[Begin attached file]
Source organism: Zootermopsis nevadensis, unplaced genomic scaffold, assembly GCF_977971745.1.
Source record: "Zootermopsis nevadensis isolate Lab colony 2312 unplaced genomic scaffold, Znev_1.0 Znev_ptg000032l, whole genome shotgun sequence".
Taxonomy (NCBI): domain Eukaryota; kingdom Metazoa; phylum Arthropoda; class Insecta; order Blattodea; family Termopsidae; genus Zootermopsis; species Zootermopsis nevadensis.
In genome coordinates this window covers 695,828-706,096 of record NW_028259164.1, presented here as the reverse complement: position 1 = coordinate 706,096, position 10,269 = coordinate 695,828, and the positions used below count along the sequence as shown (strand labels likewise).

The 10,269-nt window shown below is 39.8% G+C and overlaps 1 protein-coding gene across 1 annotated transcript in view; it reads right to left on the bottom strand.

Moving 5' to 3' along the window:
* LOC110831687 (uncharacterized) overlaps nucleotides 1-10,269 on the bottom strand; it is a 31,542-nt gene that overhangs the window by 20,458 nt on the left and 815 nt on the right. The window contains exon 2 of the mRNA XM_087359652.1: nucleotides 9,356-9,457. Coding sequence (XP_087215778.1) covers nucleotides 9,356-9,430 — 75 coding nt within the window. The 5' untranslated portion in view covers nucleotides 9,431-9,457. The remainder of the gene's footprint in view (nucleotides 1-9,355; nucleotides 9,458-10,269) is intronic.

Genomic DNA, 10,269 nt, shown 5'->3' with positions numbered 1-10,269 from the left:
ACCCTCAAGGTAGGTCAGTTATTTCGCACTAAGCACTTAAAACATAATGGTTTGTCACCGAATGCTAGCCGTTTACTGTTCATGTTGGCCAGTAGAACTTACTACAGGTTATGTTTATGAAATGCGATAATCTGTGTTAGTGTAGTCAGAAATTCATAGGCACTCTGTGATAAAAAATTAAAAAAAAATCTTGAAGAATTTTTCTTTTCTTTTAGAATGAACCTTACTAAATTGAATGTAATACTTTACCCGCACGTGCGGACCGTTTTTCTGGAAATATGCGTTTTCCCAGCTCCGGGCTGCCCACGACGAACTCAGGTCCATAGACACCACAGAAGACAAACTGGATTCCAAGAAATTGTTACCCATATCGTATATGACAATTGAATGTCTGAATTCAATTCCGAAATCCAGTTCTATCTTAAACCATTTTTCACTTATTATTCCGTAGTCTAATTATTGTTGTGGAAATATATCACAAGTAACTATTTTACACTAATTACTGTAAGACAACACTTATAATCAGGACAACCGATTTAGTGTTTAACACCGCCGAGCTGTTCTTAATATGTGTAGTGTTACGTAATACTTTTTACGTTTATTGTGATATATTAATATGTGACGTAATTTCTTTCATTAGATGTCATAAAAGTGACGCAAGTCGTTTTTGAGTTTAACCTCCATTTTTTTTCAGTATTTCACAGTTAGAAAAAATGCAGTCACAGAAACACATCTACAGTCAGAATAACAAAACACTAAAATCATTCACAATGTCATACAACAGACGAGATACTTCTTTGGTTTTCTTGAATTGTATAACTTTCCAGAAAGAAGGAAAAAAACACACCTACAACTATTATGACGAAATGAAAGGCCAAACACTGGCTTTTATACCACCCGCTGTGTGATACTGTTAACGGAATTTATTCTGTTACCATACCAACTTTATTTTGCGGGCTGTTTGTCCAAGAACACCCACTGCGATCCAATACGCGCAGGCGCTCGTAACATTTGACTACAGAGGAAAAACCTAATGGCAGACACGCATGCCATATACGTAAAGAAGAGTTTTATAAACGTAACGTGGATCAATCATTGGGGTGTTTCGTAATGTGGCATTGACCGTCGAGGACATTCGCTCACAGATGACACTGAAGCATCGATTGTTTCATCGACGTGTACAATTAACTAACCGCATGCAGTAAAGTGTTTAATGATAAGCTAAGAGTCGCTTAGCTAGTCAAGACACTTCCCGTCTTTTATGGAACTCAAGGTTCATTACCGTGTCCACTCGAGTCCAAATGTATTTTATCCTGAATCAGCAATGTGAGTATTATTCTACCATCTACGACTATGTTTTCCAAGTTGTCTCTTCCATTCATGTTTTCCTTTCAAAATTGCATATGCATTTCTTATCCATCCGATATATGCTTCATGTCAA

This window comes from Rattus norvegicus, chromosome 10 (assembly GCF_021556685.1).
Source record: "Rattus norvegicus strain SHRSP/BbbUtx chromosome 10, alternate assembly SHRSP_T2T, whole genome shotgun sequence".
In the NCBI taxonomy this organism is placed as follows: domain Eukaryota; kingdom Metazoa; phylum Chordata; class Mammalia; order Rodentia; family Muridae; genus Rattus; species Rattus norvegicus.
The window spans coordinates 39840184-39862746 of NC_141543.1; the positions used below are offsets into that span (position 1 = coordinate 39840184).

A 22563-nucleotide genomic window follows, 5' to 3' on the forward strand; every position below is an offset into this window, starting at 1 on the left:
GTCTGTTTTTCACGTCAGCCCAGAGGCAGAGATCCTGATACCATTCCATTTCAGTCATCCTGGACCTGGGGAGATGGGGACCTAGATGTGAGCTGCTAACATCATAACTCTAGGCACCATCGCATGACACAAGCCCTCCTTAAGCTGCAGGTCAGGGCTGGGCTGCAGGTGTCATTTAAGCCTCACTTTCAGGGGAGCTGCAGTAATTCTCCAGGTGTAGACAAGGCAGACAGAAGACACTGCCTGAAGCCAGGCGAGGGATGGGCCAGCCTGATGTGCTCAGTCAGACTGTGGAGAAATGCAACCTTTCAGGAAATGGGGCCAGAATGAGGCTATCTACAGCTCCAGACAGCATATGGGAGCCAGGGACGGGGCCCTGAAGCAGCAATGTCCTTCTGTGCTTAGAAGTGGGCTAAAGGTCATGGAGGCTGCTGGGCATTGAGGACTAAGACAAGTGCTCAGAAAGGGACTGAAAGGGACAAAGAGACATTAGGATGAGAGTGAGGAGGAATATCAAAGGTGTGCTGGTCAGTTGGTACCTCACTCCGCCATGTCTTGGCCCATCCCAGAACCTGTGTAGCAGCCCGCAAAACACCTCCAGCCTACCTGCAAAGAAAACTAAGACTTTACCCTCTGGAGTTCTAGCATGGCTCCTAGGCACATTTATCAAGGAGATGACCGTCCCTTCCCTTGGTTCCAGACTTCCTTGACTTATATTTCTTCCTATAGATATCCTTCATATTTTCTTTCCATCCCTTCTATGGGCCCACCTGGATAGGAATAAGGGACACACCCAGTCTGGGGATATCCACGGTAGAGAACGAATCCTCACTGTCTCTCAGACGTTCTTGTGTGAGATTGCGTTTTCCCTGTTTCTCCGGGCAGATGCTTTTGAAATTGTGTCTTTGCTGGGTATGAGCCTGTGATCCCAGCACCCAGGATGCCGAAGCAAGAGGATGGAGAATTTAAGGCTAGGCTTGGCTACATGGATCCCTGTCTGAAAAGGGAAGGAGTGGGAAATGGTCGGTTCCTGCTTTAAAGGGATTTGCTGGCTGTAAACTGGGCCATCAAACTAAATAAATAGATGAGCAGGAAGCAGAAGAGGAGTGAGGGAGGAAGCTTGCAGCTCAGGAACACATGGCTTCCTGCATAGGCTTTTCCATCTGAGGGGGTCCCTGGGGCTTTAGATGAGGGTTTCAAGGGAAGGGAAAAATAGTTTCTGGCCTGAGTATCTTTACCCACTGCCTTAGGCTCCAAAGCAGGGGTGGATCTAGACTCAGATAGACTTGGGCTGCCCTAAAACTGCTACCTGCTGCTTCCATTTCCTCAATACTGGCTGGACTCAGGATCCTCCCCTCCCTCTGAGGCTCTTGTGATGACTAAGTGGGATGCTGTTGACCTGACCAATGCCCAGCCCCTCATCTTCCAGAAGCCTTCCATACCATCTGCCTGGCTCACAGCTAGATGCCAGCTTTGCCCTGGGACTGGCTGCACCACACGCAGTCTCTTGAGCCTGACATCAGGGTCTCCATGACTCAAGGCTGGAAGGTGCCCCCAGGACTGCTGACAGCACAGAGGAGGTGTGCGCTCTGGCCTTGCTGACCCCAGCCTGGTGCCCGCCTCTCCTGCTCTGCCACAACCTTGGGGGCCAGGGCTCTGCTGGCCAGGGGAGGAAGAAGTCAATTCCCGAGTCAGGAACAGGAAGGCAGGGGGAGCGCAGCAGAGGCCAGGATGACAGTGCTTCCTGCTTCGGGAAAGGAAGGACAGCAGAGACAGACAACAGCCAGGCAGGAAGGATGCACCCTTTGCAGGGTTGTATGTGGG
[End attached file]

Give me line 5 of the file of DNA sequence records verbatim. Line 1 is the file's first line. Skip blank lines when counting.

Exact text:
The 10,269-nt window shown below is 39.8% G+C and overlaps 1 protein-coding gene across 1 annotated transcript in view; it reads right to left on the bottom strand.